In 1969, I was six years old, ready to enter grade school. Although behind the Iron Curtain, Hungary was sufficiently liberal so that news of Neil Armstrong's historic "one small step" were not suppressed that summer. We were glued to our black-and-white television sets just like most in the Western world, watching in awe as the ultimate dream came true: a human being set foot, for the very first time, on a celestial body.

Old news? Maybe. But I am still thrilled by the magnificence of that achievement. In this one case, I can even sympathize with the conspiracy theorists who believe the Moon landing was a hoax: it was an almost unbelievable leap in humanity's conquest of nature.

Back in 1969, my classmates and I were busy designing spaceships, busy planning for our travels to the stars. Adults who had a more realistic perspective on things were perhaps less likely to believe that a trip to the stars was to become possible anytime soon. But few, if any, had doubts that before the century is over, the Moon would have become a permanently inhabited outpost in space and that human beings would have by then set foot on at least one other planet, Mars.

Of course, the year is 1998 now and none of this happened. No human being has gone beyond Low Earth Orbit in the last 25 years, and there are no serious plans for it to happen anytime soon. A landing on Mars is a dream as distant as ever. The fusion-powered spaceship Discovery of the 1968 film, 2001: A Space Odyssey, remains in the realm of fantasy. Nuclear-powered rockets, an experimental reality in the mid 1960's, became a political impossibility by today. Being 35 now, I am beginning to have serious doubts that I'll live long enough to see humans beyond LOE ever again!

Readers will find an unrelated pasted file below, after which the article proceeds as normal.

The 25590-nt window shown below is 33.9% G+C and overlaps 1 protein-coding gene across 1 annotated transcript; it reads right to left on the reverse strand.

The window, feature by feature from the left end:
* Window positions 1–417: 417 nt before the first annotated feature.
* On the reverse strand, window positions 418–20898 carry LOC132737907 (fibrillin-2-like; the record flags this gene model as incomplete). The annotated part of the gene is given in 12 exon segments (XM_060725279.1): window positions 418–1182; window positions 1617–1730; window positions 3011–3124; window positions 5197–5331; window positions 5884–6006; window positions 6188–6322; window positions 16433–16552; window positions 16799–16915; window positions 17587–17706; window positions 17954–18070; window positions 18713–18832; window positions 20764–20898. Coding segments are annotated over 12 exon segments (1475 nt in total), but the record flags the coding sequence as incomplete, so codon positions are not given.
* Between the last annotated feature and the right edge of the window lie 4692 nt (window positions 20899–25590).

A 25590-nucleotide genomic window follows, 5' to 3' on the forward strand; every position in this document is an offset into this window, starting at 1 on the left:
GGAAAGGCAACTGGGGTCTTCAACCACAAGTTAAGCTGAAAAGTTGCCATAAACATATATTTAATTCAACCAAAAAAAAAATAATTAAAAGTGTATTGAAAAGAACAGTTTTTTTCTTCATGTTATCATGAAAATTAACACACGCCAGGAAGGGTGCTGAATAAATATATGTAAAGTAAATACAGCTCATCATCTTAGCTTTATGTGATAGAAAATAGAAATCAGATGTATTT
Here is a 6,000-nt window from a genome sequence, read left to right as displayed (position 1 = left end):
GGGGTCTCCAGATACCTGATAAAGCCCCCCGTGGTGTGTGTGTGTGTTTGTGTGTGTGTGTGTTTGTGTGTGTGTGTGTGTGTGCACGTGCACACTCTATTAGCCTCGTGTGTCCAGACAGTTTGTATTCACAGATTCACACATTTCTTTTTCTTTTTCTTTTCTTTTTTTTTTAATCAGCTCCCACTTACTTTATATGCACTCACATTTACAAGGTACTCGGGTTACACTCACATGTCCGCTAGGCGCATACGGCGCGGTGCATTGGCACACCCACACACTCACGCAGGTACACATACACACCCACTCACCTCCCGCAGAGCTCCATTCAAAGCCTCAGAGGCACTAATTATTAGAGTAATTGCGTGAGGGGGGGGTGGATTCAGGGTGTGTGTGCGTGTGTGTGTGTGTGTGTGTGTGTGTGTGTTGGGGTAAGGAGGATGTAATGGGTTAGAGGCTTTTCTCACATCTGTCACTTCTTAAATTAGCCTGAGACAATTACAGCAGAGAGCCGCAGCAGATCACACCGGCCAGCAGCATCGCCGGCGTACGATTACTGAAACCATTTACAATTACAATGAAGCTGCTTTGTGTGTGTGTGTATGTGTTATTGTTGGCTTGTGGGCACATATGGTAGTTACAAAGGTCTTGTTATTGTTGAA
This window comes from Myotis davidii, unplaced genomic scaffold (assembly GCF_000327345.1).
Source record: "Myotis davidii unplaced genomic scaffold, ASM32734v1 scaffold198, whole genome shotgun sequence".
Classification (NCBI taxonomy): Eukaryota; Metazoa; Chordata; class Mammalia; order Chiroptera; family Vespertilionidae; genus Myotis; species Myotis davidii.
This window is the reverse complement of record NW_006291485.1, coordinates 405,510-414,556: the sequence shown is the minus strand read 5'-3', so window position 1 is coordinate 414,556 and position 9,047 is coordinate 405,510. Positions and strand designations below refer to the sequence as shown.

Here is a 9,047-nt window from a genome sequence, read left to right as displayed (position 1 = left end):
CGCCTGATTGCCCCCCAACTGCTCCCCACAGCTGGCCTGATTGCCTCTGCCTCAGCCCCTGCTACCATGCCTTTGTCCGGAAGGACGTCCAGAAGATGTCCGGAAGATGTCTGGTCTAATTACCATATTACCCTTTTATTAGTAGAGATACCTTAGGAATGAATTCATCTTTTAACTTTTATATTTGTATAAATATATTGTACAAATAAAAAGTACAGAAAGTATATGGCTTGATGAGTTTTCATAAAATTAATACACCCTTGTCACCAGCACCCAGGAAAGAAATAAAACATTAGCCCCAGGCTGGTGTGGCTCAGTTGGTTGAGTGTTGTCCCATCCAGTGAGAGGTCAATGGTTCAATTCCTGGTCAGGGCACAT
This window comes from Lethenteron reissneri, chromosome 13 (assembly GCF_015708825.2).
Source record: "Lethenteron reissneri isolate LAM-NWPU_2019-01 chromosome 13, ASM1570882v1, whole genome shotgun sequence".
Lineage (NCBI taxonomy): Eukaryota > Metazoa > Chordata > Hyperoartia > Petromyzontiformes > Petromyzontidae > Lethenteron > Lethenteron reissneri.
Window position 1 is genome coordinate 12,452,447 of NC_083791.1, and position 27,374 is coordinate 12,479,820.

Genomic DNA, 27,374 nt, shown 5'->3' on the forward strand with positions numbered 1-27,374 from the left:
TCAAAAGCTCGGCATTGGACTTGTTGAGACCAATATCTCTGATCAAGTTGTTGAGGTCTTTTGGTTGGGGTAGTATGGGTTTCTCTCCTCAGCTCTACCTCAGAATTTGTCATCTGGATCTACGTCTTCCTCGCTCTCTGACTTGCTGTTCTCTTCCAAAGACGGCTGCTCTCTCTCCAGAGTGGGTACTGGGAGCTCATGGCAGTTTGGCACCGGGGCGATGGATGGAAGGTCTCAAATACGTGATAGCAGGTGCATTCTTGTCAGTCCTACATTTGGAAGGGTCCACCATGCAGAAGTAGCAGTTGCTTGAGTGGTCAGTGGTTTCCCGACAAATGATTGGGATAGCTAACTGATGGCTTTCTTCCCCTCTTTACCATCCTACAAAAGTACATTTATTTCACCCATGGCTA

Something, somewhere, went terribly wrong.

Was it the nearsightedness of politicians who argued that money is better spent on social programs? (As if there was ever a social program better than the one which provides high-tech employment to tens of thousands of young, bright kids, while at the same time producing leading-edge science and technology.)

Was it the naysayers who insisted that it couldn't be done?

Was it those environmentalists who further their cause by generating hysteria about things they know the public does not fully understand?

Was it those cautious researchers who insist on decades of study about human beings in weightlessness and whatnot? (Fortunately, Columbus wasn't like that, otherwise his ship would still be anchored in a European port, its crews spending one six-month rotation on board after another, studying the effects of long-term isolation before they embark on a the big voyage.)

Was it the nearsighted goal of a single trip to the Moon which, once accomplished, left space researchers without a new focus?

Or is it simply that dreaming of a "conquest of nature" has become as incompatible with our politically correct era, as a nuclear rocket is incompatible with our environmentally-conscious world?

Were our dreams stolen by small-minded people? Or did we just simply, unpoetically, run out of steam?

Or perhaps my desperation is unwarranted? Perhaps the recent successes of robotic spacecraft are paving a way to a renaissance of space exploration? Is it possible that I'll spend my 50th birthday on the Moon, wondering how I ever could have felt desperate about the future of humans in space?

I don't know the answer. I do know that we possess the knowledge, if not yet all the technology, to claim the Solar System as our own, and to make our first tentative steps in interstellar space. Maybe it's only a question of making a convincing case for it (as opposed to just complaining like I do!) We also possess the resources, as demonstrated by several recent big-budget movies, each of which cost more than full-fledged interplanetary space programs like Mars Pathfinder. It's only a question of will.